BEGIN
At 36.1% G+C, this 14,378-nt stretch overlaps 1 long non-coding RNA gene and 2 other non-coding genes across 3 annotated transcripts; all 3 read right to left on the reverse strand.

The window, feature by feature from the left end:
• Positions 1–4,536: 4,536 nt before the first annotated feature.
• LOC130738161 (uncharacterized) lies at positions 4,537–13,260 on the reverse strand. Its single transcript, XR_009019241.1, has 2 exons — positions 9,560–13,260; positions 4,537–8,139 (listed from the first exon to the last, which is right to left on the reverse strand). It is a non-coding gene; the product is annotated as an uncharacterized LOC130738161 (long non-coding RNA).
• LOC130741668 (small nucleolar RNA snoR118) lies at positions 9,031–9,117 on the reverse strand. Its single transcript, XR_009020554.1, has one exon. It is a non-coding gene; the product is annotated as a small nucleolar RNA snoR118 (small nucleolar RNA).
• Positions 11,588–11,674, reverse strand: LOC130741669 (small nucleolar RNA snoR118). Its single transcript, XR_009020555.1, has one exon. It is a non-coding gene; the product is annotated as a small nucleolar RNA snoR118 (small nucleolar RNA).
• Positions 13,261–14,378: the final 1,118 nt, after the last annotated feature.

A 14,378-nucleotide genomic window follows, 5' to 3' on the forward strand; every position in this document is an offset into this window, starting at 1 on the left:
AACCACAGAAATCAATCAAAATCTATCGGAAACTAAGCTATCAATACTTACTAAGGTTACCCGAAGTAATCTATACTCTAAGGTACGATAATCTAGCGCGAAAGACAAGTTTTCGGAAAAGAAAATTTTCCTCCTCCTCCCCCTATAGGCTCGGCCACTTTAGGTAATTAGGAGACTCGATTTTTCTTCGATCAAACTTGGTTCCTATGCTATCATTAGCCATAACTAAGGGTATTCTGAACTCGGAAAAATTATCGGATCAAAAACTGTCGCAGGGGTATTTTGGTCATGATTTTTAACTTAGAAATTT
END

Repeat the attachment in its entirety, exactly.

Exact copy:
At 36.1% G+C, this 14,378-nt stretch overlaps 1 long non-coding RNA gene and 2 other non-coding genes across 3 annotated transcripts; all 3 read right to left on the reverse strand.

The window, feature by feature from the left end:
• Positions 1–4,536: 4,536 nt before the first annotated feature.
• LOC130738161 (uncharacterized) lies at positions 4,537–13,260 on the reverse strand. Its single transcript, XR_009019241.1, has 2 exons — positions 9,560–13,260; positions 4,537–8,139 (listed from the first exon to the last, which is right to left on the reverse strand). It is a non-coding gene; the product is annotated as an uncharacterized LOC130738161 (long non-coding RNA).
• LOC130741668 (small nucleolar RNA snoR118) lies at positions 9,031–9,117 on the reverse strand. Its single transcript, XR_009020554.1, has one exon. It is a non-coding gene; the product is annotated as a small nucleolar RNA snoR118 (small nucleolar RNA).
• Positions 11,588–11,674, reverse strand: LOC130741669 (small nucleolar RNA snoR118). Its single transcript, XR_009020555.1, has one exon. It is a non-coding gene; the product is annotated as a small nucleolar RNA snoR118 (small nucleolar RNA).
• Positions 13,261–14,378: the final 1,118 nt, after the last annotated feature.

A 14,378-nucleotide genomic window follows, 5' to 3' on the forward strand; every position in this document is an offset into this window, starting at 1 on the left:
AACCACAGAAATCAATCAAAATCTATCGGAAACTAAGCTATCAATACTTACTAAGGTTACCCGAAGTAATCTATACTCTAAGGTACGATAATCTAGCGCGAAAGACAAGTTTTCGGAAAAGAAAATTTTCCTCCTCCTCCCCCTATAGGCTCGGCCACTTTAGGTAATTAGGAGACTCGATTTTTCTTCGATCAAACTTGGTTCCTATGCTATCATTAGCCATAACTAAGGGTATTCTGAACTCGGAAAAATTATCGGATCAAAAACTGTCGCAGGGGTATTTTGGTCATGATTTTTAACTTAGAAATTT